Yesterday I did something that terrified me: I rode a horse. I can’t tell you how this fear came about or where my fear of horses stemmed from, but all I know is that I made the decision that I wasn’t going to be scared anymore. Or, more appropriately, I wasn’t going to let that fear hold me back anymore.
And I survived. There were definitely moments where I was scared, but those moments of weakness were crushed by the overwhelming moments of strength - the moments where I told myself, “Johny, there is nothing to fear here. You’ve got this.” Those thoughts then turned into “I am so proud of you, Johny. You’re doing it.”
Twice now in my improv career I’ve had scenes where I’ve had to interact with horses. The first time came in my 101 level class where my scene partner and I were supposed to be brushing our horses’ manes while having a conversation about something else. And although it was a totally make-believe situation with pretend horses, I couldn’t do it. Like what? I don’t blame myself for having a moment of panic… it happens, but still - c’mon Johny! The most recent improv experience involving horses happened just about a week ago at my musical team’s practice where our suggestion was “horse.” I let out a sigh, and, begrudgingly, “yes-and”-ed the scenario instead of asking for a different suggestion.
Upon completion of our practice, my team all went out for food (which has become a really nice little tradition we’ve established, especially since they really encouraged me to go since I had just gone through a breakup), and something really resonated with me. One of my friends told me something about myself that I’d always known but hadn’t really thought of recently until she said it out loud that night. She told me that she thought it was funny I had a fear of horses because I was actually like a wild horse. She told me I was a free spirit meant to run wild and that I shouldn’t ever let someone try to put a saddle on me. And she was right. And now that the saddle has been removed, I feel more alive and free than I’ve felt in a long time.
And that’s why I decided to conquer a fear and ride a horse. Because fears are meant to be conquered. And it was fate. I knew as soon as I heard the name of my horse and saw the number “5” on his thigh that I was meant to conquer that fear. My horse’s name was Jethro, which was the name of Moses’ father-in-law - a Biblical story and relationship which has come up at some of the most important and defining times throughout out my life. And the significance of the number 5? It was not just the number I wore when playing sports; “Fiver” was the nickname my late softball coach, Mr. Long, called me whether it be on the field or in deep discussion. Signs are everywhere, and I believe in them. I don’t believe in coincidences. I truly believe that everything in life happens for a reason, and there is no way that my horse being named “Jethro” and bearing the number “5” has no significance. Everything is somehow connected, and that is an absolutely beautiful, hopeful truth.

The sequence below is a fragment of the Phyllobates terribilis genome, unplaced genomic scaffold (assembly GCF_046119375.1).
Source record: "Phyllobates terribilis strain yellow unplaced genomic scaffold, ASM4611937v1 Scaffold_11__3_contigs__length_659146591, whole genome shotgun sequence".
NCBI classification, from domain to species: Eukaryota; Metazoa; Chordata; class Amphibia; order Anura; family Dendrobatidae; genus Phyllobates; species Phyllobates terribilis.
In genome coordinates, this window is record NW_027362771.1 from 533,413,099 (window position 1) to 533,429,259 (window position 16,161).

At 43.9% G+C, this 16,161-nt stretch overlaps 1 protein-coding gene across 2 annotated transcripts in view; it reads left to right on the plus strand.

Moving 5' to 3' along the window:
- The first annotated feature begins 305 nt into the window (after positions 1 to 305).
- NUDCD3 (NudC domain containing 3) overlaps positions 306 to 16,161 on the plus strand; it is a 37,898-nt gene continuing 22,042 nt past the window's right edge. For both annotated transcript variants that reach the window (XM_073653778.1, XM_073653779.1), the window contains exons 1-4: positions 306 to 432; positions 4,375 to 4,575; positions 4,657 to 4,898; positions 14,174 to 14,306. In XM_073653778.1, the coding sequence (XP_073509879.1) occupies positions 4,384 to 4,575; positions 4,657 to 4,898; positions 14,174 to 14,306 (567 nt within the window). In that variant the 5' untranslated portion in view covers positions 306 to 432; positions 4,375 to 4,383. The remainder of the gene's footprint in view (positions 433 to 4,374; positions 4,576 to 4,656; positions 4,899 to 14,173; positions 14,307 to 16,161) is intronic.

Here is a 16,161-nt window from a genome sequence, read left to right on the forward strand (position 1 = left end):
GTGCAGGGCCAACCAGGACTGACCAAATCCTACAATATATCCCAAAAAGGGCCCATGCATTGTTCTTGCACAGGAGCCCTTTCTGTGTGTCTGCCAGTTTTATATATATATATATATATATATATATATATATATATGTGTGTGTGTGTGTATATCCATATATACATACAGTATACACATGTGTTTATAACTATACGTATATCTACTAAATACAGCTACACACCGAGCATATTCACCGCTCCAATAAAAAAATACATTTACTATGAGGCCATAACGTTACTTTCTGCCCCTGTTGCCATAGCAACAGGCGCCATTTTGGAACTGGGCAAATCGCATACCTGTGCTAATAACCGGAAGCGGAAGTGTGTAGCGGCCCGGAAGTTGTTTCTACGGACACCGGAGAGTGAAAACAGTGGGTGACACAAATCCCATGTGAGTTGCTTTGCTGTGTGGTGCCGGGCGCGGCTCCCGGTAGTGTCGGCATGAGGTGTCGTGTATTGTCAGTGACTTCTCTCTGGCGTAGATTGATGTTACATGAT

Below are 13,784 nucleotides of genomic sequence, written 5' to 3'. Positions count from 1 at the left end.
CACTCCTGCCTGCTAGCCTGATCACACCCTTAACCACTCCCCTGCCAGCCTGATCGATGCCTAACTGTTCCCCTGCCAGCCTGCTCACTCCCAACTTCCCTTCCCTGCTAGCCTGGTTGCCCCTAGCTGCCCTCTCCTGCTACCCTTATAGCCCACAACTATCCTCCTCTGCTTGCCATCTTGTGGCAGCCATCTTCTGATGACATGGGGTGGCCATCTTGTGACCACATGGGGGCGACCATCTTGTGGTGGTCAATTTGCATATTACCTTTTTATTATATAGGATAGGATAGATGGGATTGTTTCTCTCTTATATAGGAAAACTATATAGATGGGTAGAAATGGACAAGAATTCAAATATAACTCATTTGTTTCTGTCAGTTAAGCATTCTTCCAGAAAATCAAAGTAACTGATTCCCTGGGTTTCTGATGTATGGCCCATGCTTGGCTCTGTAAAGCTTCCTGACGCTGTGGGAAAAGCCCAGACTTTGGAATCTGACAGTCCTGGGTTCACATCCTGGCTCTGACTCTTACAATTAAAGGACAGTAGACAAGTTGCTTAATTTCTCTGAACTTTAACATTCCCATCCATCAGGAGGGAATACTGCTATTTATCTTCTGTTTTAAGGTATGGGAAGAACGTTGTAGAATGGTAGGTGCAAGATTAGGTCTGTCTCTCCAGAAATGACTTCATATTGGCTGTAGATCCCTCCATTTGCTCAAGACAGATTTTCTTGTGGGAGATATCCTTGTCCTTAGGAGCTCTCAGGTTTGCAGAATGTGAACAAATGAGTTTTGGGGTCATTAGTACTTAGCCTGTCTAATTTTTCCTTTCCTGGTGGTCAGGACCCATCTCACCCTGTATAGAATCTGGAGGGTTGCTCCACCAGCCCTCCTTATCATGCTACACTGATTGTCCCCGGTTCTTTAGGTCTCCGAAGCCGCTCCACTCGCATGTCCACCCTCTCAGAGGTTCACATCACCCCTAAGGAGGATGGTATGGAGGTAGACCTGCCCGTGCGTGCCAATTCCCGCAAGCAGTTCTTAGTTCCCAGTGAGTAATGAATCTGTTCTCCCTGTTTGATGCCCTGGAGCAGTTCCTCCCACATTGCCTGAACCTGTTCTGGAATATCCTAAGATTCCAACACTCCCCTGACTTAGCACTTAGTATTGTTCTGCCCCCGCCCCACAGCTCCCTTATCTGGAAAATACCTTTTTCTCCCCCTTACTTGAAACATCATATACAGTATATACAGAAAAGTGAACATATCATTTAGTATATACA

I spent the last year-and-a-half of my life compromising on things and being complacent with not just my fear of horses but with a lot of other things, too. And that’s okay because everything happens for a reason - even the bad. I learned a lot about myself, and I now know that I don’t need to be saddled or pushed by someone else to motivate myself - just the opposite, actually. I need to be free because I’m best when I am. I’ve always been independent and strong-willed, capable, able-minded and confident in my own decisions. That isn’t going to change, and it shouldn’t. And one day, I’ll have another independent, free spirit alongside me who pushes himself, too. He’ll push himself not because I want him to or because his parents want him to but because he wants him to. And that will be beautiful.
Life is about growth. It’s about changing and becoming more aware about yourself, your needs, and the ever-changing, growing, beautiful world around you. One of my favorite quotes is from Howard Thurman. It says, “Don’t ask what the world needs. Ask what makes you come alive, and go do it. Because what the world needs is people who have come alive.”
And I, for the first time in a long time, feel so alive. And there is nothing more exciting than that.